Tuesday, July 29, 2008

Killer Canning, or How to Avoid Poisoning Anyone

Home canning is all the rage. Eating locally is in, and doing so year-round pretty much requires some kind of food preservation. No one's freezer space is unlimited, and home canning is a great way to preserve the harvest. It seems every food blogger is canning and offering recipes for the foods she's canned.



Unfortunately I'm seeing a large number of unsafe canning recipes posted on various food, recipe, and local eating blogs, and we aren't talking about just the kind of unsafe canning that gives you a few days of gastrointestinal misery. We're talking serious neurotoxins, botulism, paralysis, and death.



Here are a few key bits of knowledge, useful whether you're canning yourself or are the recipient of a home-canned gift.



Canning Fruits. In general, canned fruits are safe. Almost all fruits (exceptions include bananas, figs, and tomatoes) are high-acid, which means both that spoilage is less likely and that any spoilage is likely to be evident -- you'll see mold, or the jar when opened will have an off smell, or the seal will be broken. This is why so much home canning is about jams, jellies, marmalades, and other fruit spreads. HIgh-acid fruits are all safe to can in a boiling-water bath using a wide variety of recipes.



Canning Vegetables. This is where the serious food-safety issue comes in. All vegetables are low-acid foods and are unsafe to can in a boiling water bath unless sufficient high-acid ingredients, generally in the form of vinegar, bottled lemon juice, or citric acid, are added. The proportion of high-acid to low-acid ingredients must not be altered from that specified in the recipe. The problem is that often an experienced-cook-but-inexperienced-canner picks up a canning recipe and assumes her cooking experience can be used to adapt and improve the canning recipe. It can't.



Tested Recipes for Canning Vegetables. Unlike cooking recipes, which the cook can adapt to her own tastes -- increasing the proportion of one ingredient, omitting another entirely, using an unspecified technique such as sauteeing the veggies -- the canning of vegetables should be done using a tested recipe (that is, a recipe that has been tested by the USDA -- or the equivalent, in other countries -- and found to be safe for home canning) with no changes in the proportion of high-acid to low-acid foods. To be sure the recipe you are using is a tested recipe, use a trusted resource such as the Ball Blue Book (use a new edition, as canning recommendations have changed over the years), the Ball Complete Book of Home Preserving , the Complete Book of Small-Batch Preserving, or the National Center for Home Food Preservation.



When you discover a delicious-sounding boiling-water bath canning recipe online and think you'd like to try it, ask the person providing the recipe where he got it. (Most foodies are happy to talk about the source of their recipes and won't take this as an insult if you ask in a way that indicates curiosity rather than mistrust.) If he did not get the recipe from a trusted source, or if he adapted it in any way that changes the proportion of vegetables-to-acids, or if he added oils, fats, or animal products, don't use the recipe. Find another similar recipe from a trusted source and use that instead. The same goes for gifts of home canned vegetables, including combination recipes such as salsas, sauces, chutneys, and relishes. I cannot stress this enough. When canned vegetables go bad, one likely culprit is botulinum, which is the neurotoxin that causes botulism: if it doesn't kill you, it can leave you paralyzed. It is a seriously nasty bacteria and nothing to fool around with. Worse yet, unlike mold, you can't see, smell, or taste botulinum. The seal on the jar may not even be broken.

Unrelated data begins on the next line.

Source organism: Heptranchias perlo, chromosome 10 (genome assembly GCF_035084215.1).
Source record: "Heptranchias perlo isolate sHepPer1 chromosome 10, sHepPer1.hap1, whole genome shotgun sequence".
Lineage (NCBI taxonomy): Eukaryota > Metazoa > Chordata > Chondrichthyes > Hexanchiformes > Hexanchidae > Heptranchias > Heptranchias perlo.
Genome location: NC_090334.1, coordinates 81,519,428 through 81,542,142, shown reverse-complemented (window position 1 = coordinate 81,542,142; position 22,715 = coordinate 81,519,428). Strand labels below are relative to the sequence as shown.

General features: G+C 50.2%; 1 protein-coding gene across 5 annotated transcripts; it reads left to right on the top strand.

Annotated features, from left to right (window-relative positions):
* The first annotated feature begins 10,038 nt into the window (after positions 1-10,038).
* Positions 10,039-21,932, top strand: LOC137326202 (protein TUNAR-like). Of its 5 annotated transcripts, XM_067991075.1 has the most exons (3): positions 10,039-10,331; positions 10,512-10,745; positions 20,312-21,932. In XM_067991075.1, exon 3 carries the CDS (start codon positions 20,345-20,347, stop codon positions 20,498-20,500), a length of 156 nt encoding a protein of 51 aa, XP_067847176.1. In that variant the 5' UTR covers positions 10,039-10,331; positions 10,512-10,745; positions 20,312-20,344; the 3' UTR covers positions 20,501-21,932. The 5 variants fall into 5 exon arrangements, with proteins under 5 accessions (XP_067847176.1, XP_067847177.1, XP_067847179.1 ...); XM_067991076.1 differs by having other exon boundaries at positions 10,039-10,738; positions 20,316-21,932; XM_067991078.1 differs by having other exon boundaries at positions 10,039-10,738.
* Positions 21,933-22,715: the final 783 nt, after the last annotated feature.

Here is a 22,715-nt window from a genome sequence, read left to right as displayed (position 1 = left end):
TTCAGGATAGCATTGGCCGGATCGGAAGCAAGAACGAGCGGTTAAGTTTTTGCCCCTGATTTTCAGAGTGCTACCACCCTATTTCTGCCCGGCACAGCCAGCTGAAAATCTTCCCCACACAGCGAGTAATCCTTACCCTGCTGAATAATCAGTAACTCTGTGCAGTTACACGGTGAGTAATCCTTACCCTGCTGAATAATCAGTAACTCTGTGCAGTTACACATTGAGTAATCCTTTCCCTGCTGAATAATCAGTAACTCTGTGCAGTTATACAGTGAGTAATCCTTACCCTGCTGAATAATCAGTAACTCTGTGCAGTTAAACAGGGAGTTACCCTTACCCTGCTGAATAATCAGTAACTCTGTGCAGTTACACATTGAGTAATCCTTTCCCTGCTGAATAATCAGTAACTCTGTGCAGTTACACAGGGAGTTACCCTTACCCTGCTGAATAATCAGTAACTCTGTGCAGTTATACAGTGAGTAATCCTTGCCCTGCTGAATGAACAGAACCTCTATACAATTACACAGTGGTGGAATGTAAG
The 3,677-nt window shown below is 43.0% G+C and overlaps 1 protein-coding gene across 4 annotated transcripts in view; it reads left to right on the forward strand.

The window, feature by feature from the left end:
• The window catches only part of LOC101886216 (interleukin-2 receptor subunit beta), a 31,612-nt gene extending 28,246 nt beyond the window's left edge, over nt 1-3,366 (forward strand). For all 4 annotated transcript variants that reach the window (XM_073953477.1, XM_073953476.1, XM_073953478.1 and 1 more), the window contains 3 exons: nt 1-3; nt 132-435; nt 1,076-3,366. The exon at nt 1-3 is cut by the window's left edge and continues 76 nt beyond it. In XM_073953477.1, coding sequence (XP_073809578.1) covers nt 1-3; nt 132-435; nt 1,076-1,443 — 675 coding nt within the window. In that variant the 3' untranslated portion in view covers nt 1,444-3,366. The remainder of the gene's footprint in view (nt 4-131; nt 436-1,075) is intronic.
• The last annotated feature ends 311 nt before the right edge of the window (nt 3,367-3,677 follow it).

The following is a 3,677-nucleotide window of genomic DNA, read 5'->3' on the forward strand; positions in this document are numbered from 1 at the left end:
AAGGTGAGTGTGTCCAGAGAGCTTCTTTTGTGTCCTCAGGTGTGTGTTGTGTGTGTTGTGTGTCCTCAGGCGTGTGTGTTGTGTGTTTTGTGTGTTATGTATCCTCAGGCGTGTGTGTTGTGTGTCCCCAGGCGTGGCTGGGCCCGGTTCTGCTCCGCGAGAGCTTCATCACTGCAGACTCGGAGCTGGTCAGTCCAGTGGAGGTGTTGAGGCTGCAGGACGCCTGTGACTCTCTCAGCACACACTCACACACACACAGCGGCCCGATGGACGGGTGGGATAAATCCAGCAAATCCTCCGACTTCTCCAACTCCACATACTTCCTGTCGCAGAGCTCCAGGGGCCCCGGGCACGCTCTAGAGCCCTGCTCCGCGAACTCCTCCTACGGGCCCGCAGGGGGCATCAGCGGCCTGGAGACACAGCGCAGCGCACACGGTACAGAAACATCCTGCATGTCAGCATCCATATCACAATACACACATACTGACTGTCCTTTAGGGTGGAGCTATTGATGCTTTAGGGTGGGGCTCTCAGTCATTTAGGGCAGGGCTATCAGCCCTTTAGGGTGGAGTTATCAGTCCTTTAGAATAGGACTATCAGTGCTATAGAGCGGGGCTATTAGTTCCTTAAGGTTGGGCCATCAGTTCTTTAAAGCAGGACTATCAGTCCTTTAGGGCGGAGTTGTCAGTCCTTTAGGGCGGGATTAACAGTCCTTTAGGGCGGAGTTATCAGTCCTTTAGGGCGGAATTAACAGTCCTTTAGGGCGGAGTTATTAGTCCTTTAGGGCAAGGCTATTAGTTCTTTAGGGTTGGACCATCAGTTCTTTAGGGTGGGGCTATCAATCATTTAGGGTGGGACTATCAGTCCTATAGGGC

With the sharp increase in canning by inexperienced canners, we are likely also to see an increase in home canning-related food poisonings. Done properly, home canning is very safe and a great way to preserve the harvest so you can eat locally all year around. But do take the necessary steps to make sure you know what you're doing.



The National Center for Home Food Preservation is a great resource for home canners, new and experienced alike. The recipes posted there are all USDA-tested and approved, and they have a ton of information for home canners -- even a complete home-canning course you can download in pdf form.



Your county extension service is an excellent resource for information about canning. Many are offering canning classes geared to new canners.



Another great resource for canners is the Harvest Forum on GardenWeb. You can search the forum archives to find answers to many questions.



Originally posted at Eat.Drink.Better.

14 comments:

Jen (Modern Beet) said...

Gosh, I've seen SO many methods described in the blogosphere -- it's hard to know what is good practice and what isn't.